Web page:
Written by martijnvanmensvoort

May 25, 2011 at 10:30 pm

SIMIAN LINE – Can the lines in the palm or your hand predict your health or your future?

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The simian line became known as the most well known ‘uncommon’ palmar line variant, and when it is present in a hand it appears as if one of the normal lines is missing. The simian lines is the result of a fusion between the two major ‘palmar transverse creases’: in the fields of palmistry these are also known as the ‘head line’ (in medical science: distal transverse crease) and the ‘heart line’ (in medical science: proximal transverse crease).  About 3% of Western populations have a simian line in one of both hands, however in populations from Asia this percentage may be up to above 10%.

The word ‘simian line’ has a connotation with the hands of primates (simians), which are often featured with multiple likewise horizontal creases that cross the full palm.

And for this reason people often prefer to use other words to refer to the simian line. The most common simian line synonyms in daily language are: simian crease, simian fold, ape crease or the four finger line. In the scientific literature the simian line is usually named as: single palmar transverse crease or four finger line. 


The simian line is most well-known for it’s significance in Down’s syndrome (40%). However, the truth is that the medical disorders associated with simian line are not only seen in the most common chromosomal disorders including e.g.: fragile-X syndrome (18%), Klinefelter syndrome (12%), Turner syndrome (27%) & Marfan syndrome). But the simian line is also more often seen in the most common medical disorders, such as: diabetes mellitus (10%), psoriasis (12%) & rheumatoid arthritis (18%).


Understanding the nature of palmar creases requires a consideration of the palmar dermatoglyphics as well, which concern the fine ridges & grooves in the skin that can be seen in the  palm or your hand with the bare eye (assuming that you have normal eyesight). Because both the palmar creases & the dermatoglyphics largely develop in the 2nd and 3th month of pregnancy under the influences of growth stress forces in the volar skin.

Dermatoglyphics: AtD-angles in trisomy syndromes (trisomy 21 = Down syndrome).

Few people are aware… that the ‘troublesome’ character of the simian line depends significantly on the dermatoglyphics in the so-called mount of Moon (in medical science: hypothenar). For, the high prevalence of the simian line in diseases & syndromes is typically featured with multiple deltas (triradii) and often a high positioned axial triradius, which results in a high AtD-angle. See the figure on the right: all listed trisomy syndromes are also known for a very high prevalance of the simian crease. Therefor, in order to understand the nature of a simian line in the hand(s) of an individual – an analysis of other hand features is a first requirement: the simian line on it’s own means … nothing!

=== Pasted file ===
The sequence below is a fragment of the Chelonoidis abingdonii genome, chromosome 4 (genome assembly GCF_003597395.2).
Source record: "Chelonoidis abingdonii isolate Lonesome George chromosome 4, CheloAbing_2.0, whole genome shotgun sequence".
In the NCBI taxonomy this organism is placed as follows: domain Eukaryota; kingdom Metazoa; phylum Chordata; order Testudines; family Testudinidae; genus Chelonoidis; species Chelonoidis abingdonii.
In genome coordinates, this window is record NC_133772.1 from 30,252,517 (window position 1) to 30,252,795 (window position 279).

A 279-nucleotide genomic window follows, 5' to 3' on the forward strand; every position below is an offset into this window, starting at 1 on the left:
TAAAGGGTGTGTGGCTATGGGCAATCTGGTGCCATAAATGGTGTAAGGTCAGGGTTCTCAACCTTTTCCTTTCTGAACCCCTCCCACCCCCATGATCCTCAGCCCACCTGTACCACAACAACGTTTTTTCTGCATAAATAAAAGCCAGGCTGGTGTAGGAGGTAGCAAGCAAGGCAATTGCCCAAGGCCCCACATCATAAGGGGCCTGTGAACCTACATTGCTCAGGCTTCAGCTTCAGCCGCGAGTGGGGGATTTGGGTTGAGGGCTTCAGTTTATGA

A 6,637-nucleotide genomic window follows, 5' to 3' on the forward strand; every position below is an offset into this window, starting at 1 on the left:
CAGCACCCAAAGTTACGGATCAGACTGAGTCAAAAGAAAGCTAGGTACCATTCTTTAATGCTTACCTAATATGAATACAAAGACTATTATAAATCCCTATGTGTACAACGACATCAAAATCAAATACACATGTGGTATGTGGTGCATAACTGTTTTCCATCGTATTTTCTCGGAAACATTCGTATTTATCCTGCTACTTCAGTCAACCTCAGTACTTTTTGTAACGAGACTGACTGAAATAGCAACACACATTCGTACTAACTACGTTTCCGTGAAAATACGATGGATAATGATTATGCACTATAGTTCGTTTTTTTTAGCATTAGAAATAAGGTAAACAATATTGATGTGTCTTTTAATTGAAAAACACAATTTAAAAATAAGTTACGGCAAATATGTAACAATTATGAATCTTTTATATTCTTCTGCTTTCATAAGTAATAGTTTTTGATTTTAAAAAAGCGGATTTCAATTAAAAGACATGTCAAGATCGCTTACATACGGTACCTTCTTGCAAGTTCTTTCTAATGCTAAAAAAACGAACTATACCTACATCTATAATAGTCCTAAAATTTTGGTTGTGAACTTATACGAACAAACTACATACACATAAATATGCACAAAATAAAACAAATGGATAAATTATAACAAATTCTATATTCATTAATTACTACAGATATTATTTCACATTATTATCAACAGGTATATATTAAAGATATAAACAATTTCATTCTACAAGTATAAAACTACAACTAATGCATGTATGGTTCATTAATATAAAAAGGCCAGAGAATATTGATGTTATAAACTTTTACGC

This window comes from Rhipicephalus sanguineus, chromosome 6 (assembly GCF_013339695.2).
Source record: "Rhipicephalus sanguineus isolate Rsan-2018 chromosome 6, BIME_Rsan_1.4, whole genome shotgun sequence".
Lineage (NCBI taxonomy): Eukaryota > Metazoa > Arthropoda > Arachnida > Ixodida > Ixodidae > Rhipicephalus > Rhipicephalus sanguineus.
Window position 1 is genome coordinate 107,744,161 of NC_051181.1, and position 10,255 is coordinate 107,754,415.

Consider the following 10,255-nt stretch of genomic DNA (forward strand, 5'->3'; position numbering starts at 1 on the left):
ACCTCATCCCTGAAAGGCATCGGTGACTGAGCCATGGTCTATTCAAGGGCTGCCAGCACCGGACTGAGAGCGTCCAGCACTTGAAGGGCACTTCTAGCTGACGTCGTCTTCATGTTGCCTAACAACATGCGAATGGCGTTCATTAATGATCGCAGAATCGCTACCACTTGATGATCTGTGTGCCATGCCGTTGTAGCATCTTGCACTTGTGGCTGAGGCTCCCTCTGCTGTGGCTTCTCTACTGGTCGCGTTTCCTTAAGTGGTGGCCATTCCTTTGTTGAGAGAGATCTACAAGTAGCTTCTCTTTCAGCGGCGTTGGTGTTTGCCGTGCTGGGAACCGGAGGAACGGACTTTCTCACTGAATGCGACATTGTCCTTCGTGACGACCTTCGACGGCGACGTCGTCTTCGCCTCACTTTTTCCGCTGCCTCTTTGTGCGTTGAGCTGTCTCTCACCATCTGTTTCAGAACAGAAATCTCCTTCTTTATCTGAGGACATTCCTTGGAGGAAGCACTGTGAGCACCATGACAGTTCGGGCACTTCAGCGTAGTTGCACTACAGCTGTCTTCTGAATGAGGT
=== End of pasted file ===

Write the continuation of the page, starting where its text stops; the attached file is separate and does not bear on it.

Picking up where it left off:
Scientific research R.S. Bali has presented in his book ‘Anthropology of Crease Morphogenesis‘ a summary of studies which have presented significant results for the simian line in the perspective of criminal behavior, character & temperament. But even quite a few celebrities have a simian line!

The Simian Line (2000)


Can the lines in the palm or your hand predict your health or your future? The impact of the simian line is not only significant in the fields of palm reading & scientific research. For sure, the simian line has for touched the lives of  many individuals, and this has even resulted in a movie titled: ‘ The Simian Line‘ (2000). A short synopsis:

“An eccentric palm reader predicts that one of the couples attending an intimate dinner party will end their relationship before the year is over, sparking confusion and doubt amongst the guests, in the tender romantic comedy SIMIAN LINE. The star studded cast includes Harry Connick Jr., Cindy Crawford, Tyne Daly, William Hurt, Monica Keena, Dylan Bruno, Samantha Mathis, Lynn Redgrave, Jamey Sheridan and Eric Stoltz.”

Written by martijnvanmensvoort

May 23, 2011 at 7:50 pm